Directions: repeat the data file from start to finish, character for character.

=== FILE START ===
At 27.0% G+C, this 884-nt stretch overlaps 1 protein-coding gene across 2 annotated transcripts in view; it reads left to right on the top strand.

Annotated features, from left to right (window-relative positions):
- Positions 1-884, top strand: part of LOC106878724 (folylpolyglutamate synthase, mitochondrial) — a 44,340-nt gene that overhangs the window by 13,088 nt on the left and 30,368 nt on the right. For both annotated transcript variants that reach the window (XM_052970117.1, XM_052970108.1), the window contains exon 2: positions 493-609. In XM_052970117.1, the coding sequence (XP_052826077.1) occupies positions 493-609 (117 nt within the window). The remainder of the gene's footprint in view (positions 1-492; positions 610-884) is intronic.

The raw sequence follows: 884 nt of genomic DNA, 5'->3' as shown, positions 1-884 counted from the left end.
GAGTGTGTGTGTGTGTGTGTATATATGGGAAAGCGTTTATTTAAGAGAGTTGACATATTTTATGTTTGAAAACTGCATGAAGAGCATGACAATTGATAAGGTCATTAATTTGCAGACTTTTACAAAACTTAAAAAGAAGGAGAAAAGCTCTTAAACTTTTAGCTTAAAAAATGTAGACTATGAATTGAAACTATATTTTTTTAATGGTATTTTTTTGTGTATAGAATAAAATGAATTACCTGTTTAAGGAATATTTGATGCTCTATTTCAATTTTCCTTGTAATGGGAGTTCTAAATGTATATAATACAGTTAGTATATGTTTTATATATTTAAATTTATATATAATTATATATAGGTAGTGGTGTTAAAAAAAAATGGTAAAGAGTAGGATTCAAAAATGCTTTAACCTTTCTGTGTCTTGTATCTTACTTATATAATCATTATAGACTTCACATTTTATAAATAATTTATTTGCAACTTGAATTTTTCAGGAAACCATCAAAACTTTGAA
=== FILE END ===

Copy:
At 27.0% G+C, this 884-nt stretch overlaps 1 protein-coding gene across 2 annotated transcripts in view; it reads left to right on the top strand.

Annotated features, from left to right (window-relative positions):
- Positions 1-884, top strand: part of LOC106878724 (folylpolyglutamate synthase, mitochondrial) — a 44,340-nt gene that overhangs the window by 13,088 nt on the left and 30,368 nt on the right. For both annotated transcript variants that reach the window (XM_052970117.1, XM_052970108.1), the window contains exon 2: positions 493-609. In XM_052970117.1, the coding sequence (XP_052826077.1) occupies positions 493-609 (117 nt within the window). The remainder of the gene's footprint in view (positions 1-492; positions 610-884) is intronic.

The raw sequence follows: 884 nt of genomic DNA, 5'->3' as shown, positions 1-884 counted from the left end.
GAGTGTGTGTGTGTGTGTGTATATATGGGAAAGCGTTTATTTAAGAGAGTTGACATATTTTATGTTTGAAAACTGCATGAAGAGCATGACAATTGATAAGGTCATTAATTTGCAGACTTTTACAAAACTTAAAAAGAAGGAGAAAAGCTCTTAAACTTTTAGCTTAAAAAATGTAGACTATGAATTGAAACTATATTTTTTTAATGGTATTTTTTTGTGTATAGAATAAAATGAATTACCTGTTTAAGGAATATTTGATGCTCTATTTCAATTTTCCTTGTAATGGGAGTTCTAAATGTATATAATACAGTTAGTATATGTTTTATATATTTAAATTTATATATAATTATATATAGGTAGTGGTGTTAAAAAAAAATGGTAAAGAGTAGGATTCAAAAATGCTTTAACCTTTCTGTGTCTTGTATCTTACTTATATAATCATTATAGACTTCACATTTTATAAATAATTTATTTGCAACTTGAATTTTTCAGGAAACCATCAAAACTTTGAA